The English translation project of the Buddhist Canon began in January 1982, when Rev. Dr. Yehan Numata, the founder of BDK (Society for the Promotion of Buddhism), established the Editorial Committee of the English Tripiṭaka Translation Project in order to make knowledge of Buddhism available to many people throughout the world. The Buddhist scriptures known as "sutras" constitute a part of the Tripiṭaka (three collections). "Tripiṭaka" is comprised of the Sutra Pitaka, the Discipline Pitaka, and the Commentary Piṭaka. "Piṭaka" in "Tripiṭaka" means "collection." The Collection of Sutras refers to the teachings taught by the Buddha, the Collection of Discipline refers to the regulations of the lives of monks and nuns, and the Collection of Commentaries refers to the commentaries on the first two collections. The English Translation of the Buddhist Canon is based on the Taisho Buddhist Canon. From 1924, the late Dr. Junjiro Takakusu (1866-1945), who is known as the father of modern Indian Buddhist Studies in Japan, along with the late Rev. Kaikyoku Watanabe (1872-1933) took ten years to compile a great collection of Chinese translations of Buddhist scriptures. The collection incorporated the scriptures from India and China as well as important literatures and scriptures of Japanese Buddhism. The academic value of those books are highly regarded in the world as a standard of Chinese translations of Buddhist scriptures. translation project of the Buddhist Canon can be said to be one of the greatest heritages of the Oriental world and the project attracted the world’s attention even though it had to overcome great difficulties.
The late Rev. Dr. Yehan Numata originally started the English Translation of the Buddhist canon and Publication Project in January 1982. Although BDK had already translated “The Teaching of Buddha” into various languages and distributed them to hotels throughout the world at the time, he made up his mind to translate all the Buddhist scriptures from which “The Teaching of Buddha” had been drawn, and that was the beginning of the English translation project of the “Taisho Canon.” The project surprised most people in Buddhist Studies. Japanese scholar monks were skilled in the Chinese language, and they traditionally used the Chinese translations as they were. Therefore, no one ever thought of translating the Chinese canon intor English since it had not even been translated into Japanese. Everyone could not believe that it would happen, however, Yehan Numata established the Editorial Committee of the English Buddhist Canon only six months after he first came up with the idea, and he then established the Numata Center for Translation and Research in Berkeley, California in the United States two years later. The editorial committee selected 139 works for the first stage of its project and decided that they would publish those translations in 100 volumes, which amounted to one-tenth of the entire canon. Realizing the extreme difficulty of translating the voluminous Taisho Buddhist Canon in a short period of time and of completing everything by the end of the twentieth century, the Editorial Committee established the Publication Committee in the Numata Center in 1991, and published the “Mahāyānasaṃgraha” as the very first volume in 1993. As of today, 81 works have been translated and published in 48 volumes to make up the “English Buddhist Canon.” The remaining works are being translated by Buddhist scholars in over ten countries throughout the world. We are making every effort to complete the first stage of the project at the earliest possible time.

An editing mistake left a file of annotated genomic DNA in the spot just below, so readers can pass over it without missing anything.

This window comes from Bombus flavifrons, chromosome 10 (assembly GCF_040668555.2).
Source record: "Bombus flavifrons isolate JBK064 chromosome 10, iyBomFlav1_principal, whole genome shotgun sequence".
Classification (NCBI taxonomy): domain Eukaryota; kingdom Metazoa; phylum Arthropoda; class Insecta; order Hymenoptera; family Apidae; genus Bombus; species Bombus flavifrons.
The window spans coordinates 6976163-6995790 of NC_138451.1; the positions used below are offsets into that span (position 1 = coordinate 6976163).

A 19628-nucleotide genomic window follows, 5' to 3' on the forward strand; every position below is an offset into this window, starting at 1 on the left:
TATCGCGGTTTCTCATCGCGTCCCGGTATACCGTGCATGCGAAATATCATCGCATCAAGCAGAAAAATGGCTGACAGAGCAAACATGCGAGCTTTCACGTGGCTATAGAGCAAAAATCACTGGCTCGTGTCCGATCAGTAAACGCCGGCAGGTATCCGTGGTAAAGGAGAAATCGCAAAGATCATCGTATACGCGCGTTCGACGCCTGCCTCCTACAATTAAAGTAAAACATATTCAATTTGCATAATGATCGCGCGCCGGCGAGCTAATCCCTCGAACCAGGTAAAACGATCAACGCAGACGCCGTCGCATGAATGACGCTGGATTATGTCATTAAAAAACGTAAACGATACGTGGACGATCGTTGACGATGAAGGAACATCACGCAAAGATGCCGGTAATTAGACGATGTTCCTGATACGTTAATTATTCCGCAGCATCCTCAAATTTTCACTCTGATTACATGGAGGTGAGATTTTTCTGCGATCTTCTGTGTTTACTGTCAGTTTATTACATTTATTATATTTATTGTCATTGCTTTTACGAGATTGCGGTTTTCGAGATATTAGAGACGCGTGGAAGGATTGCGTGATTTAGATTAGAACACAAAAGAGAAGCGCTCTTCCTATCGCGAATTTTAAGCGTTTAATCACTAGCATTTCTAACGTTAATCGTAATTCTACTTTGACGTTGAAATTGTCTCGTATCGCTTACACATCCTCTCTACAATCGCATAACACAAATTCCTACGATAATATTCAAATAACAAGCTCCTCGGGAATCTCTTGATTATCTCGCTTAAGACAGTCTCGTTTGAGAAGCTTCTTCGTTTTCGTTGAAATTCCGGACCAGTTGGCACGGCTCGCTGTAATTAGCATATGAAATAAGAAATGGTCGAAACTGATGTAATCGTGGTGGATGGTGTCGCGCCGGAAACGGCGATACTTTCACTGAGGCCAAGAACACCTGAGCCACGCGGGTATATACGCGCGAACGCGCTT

BDK publishes the English Tripiṭaka Translations as print books, and also makes the texts available for people throughout the world to read on the internet. BDK distributes PDF versions of the English Tripiṭaka Translations through the BDK official website and collaborates with the SAT Daizōkyō text database project. Every year, we publish 『MAHAPITAKA』, which is the English Tripiṭaka Translation project newsletter. The newsletter reports the latest news of the project with information about the future publication schedule and makes available reviews of previously published volumes. In addition to the publications themselves, it shares reports from translators who have participated in academic conferences and thereby conveys the current international situation Buddhist studies.
We are pleased to be able to make available the fruits of the BDK TripiṬaka Translation Series in collaboration with the SAT Daizōkyō text database project. This is the entrance page to the BDK English translations in the SAT website. In the following pages, you can not only browse the English translations but also consult the original Chinese texts and Digital Dictionary of Buddhism, along with a range of other resources.